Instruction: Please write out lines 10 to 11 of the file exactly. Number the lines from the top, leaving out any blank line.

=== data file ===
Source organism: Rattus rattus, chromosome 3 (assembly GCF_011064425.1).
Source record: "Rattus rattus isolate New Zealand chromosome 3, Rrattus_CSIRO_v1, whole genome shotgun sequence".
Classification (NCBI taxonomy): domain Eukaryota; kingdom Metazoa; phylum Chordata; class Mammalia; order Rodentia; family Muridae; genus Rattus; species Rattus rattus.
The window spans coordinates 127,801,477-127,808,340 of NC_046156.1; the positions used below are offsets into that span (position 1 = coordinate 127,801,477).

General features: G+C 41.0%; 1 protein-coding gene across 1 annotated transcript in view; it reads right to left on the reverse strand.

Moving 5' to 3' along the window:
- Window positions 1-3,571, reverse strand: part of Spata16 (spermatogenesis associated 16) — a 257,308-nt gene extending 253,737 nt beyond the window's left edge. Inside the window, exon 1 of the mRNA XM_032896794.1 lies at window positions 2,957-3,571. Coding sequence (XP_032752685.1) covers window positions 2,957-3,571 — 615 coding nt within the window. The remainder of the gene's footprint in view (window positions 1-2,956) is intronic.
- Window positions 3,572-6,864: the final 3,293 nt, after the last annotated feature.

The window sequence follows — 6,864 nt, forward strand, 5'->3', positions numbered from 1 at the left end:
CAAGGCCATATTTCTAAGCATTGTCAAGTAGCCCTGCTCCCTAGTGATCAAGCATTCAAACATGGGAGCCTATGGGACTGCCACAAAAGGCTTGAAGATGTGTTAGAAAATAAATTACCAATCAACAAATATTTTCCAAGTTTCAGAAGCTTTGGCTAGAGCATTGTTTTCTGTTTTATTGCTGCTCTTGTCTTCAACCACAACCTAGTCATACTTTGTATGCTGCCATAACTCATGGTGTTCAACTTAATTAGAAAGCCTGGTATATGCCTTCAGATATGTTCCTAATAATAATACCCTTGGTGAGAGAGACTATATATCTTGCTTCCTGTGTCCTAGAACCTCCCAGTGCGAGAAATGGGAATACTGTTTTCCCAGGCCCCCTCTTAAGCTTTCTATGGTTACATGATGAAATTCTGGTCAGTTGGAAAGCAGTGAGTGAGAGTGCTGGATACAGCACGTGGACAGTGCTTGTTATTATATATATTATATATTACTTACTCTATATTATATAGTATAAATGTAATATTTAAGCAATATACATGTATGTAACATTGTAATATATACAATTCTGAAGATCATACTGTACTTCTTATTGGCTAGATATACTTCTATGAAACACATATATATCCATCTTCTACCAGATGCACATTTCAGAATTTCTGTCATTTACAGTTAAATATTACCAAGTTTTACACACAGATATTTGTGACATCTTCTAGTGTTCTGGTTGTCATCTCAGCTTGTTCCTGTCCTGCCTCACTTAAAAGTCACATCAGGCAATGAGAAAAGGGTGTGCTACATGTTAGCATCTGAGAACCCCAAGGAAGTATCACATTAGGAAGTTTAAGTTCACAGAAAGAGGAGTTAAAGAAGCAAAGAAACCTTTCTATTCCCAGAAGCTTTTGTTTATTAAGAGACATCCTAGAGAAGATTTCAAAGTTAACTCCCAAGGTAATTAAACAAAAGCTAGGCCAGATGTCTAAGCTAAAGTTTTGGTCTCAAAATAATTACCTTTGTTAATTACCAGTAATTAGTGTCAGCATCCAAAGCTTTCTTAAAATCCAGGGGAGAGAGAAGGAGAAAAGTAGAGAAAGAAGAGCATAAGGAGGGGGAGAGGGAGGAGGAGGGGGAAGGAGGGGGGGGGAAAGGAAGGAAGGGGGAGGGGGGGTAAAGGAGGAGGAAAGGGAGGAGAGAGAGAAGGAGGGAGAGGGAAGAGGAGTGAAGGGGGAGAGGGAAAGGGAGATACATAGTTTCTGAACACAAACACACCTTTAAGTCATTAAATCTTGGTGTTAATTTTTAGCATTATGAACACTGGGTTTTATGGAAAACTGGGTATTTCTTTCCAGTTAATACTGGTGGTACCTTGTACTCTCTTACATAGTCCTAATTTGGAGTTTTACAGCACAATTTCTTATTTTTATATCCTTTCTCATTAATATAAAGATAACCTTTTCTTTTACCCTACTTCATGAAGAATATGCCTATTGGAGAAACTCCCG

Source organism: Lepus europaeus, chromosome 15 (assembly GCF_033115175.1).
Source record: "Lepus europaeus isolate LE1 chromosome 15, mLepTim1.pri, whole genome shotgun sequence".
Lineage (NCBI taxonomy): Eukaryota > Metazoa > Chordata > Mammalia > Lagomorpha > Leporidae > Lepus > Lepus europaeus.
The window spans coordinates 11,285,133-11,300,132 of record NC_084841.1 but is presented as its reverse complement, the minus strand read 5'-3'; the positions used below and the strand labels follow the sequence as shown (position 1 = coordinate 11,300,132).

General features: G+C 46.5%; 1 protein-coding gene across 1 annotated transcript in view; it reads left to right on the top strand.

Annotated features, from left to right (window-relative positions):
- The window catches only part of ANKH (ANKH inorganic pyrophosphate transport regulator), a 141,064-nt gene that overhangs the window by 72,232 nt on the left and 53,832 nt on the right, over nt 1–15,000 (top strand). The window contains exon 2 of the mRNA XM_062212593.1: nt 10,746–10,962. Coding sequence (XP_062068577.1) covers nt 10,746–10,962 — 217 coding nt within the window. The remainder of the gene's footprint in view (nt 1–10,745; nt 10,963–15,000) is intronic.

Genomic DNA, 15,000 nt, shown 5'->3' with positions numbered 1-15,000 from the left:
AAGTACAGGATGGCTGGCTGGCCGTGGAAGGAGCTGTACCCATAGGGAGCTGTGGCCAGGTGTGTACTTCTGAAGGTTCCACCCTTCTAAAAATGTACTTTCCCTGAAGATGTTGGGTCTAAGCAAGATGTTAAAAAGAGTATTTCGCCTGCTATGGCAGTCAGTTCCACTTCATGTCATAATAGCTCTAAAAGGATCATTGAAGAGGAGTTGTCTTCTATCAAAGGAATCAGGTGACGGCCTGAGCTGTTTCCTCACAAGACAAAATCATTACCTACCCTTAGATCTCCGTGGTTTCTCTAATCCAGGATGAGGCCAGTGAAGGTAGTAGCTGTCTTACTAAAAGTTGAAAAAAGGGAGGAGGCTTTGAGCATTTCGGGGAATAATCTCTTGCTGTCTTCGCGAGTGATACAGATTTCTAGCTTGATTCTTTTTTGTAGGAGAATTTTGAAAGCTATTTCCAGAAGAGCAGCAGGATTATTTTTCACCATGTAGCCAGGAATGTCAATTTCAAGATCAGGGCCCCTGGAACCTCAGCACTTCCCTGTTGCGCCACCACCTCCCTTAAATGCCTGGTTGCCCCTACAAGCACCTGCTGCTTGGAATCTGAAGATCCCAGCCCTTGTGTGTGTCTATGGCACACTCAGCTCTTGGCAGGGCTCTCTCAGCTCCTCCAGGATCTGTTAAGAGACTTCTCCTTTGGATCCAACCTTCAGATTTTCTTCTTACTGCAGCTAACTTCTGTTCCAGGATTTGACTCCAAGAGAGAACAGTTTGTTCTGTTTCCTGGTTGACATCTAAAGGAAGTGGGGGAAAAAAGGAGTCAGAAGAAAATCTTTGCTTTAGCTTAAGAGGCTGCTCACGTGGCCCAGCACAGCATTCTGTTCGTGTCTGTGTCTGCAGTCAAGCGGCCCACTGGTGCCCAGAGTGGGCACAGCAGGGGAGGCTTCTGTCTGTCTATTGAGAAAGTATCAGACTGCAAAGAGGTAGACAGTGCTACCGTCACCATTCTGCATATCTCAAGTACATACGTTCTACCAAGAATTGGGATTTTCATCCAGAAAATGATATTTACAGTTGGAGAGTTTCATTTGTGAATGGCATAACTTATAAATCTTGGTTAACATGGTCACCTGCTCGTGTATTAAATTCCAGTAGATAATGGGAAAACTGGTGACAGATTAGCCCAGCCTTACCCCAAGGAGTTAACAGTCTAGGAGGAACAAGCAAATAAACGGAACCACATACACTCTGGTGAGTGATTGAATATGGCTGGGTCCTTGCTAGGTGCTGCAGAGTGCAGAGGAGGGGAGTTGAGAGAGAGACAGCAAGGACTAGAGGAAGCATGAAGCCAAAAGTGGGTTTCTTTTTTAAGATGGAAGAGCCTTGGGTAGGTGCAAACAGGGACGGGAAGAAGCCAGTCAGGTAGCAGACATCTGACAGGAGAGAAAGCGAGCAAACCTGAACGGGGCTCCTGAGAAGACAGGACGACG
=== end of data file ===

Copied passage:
CAAGGCCATATTTCTAAGCATTGTCAAGTAGCCCTGCTCCCTAGTGATCAAGCATTCAAACATGGGAGCCTATGGGACTGCCACAAAAGGCTTGAAGATGTGTTAGAAAATAAATTACCAATCAACAAATATTTTCCAAGTTTCAGAAGCTTTGGCTAGAGCATTGTTTTCTGTTTTATTGCTGCTCTTGTCTTCAACCACAACCTAGTCATACTTTGTATGCTGCCATAACTCATGGTGTTCAACTTAATTAGAAAGCCTGGTATATGCCTTCAGATATGTTCCTAATAATAATACCCTTGGTGAGAGAGACTATATATCTTGCTTCCTGTGTCCTAGAACCTCCCAGTGCGAGAAATGGGAATACTGTTTTCCCAGGCCCCCTCTTAAGCTTTCTATGGTTACATGATGAAATTCTGGTCAGTTGGAAAGCAGTGAGTGAGAGTGCTGGATACAGCACGTGGACAGTGCTTGTTATTATATATATTATATATTACTTACTCTATATTATATAGTATAAATGTAATATTTAAGCAATATACATGTATGTAACATTGTAATATATACAATTCTGAAGATCATACTGTACTTCTTATTGGCTAGATATACTTCTATGAAACACATATATATCCATCTTCTACCAGATGCACATTTCAGAATTTCTGTCATTTACAGTTAAATATTACCAAGTTTTACACACAGATATTTGTGACATCTTCTAGTGTTCTGGTTGTCATCTCAGCTTGTTCCTGTCCTGCCTCACTTAAAAGTCACATCAGGCAATGAGAAAAGGGTGTGCTACATGTTAGCATCTGAGAACCCCAAGGAAGTATCACATTAGGAAGTTTAAGTTCACAGAAAGAGGAGTTAAAGAAGCAAAGAAACCTTTCTATTCCCAGAAGCTTTTGTTTATTAAGAGACATCCTAGAGAAGATTTCAAAGTTAACTCCCAAGGTAATTAAACAAAAGCTAGGCCAGATGTCTAAGCTAAAGTTTTGGTCTCAAAATAATTACCTTTGTTAATTACCAGTAATTAGTGTCAGCATCCAAAGCTTTCTTAAAATCCAGGGGAGAGAGAAGGAGAAAAGTAGAGAAAGAAGAGCATAAGGAGGGGGAGAGGGAGGAGGAGGGGGAAGGAGGGGGGGGGAAAGGAAGGAAGGGGGAGGGGGGGTAAAGGAGGAGGAAAGGGAGGAGAGAGAGAAGGAGGGAGAGGGAAGAGGAGTGAAGGGGGAGAGGGAAAGGGAGATACATAGTTTCTGAACACAAACACACCTTTAAGTCATTAAATCTTGGTGTTAATTTTTAGCATTATGAACACTGGGTTTTATGGAAAACTGGGTATTTCTTTCCAGTTAATACTGGTGGTACCTTGTACTCTCTTACATAGTCCTAATTTGGAGTTTTACAGCACAATTTCTTATTTTTATATCCTTTCTCATTAATATAAAGATAACCTTTTCTTTTACCCTACTTCATGAAGAATATGCCTATTGGAGAAACTCCCG

Source organism: Lepus europaeus, chromosome 15 (assembly GCF_033115175.1).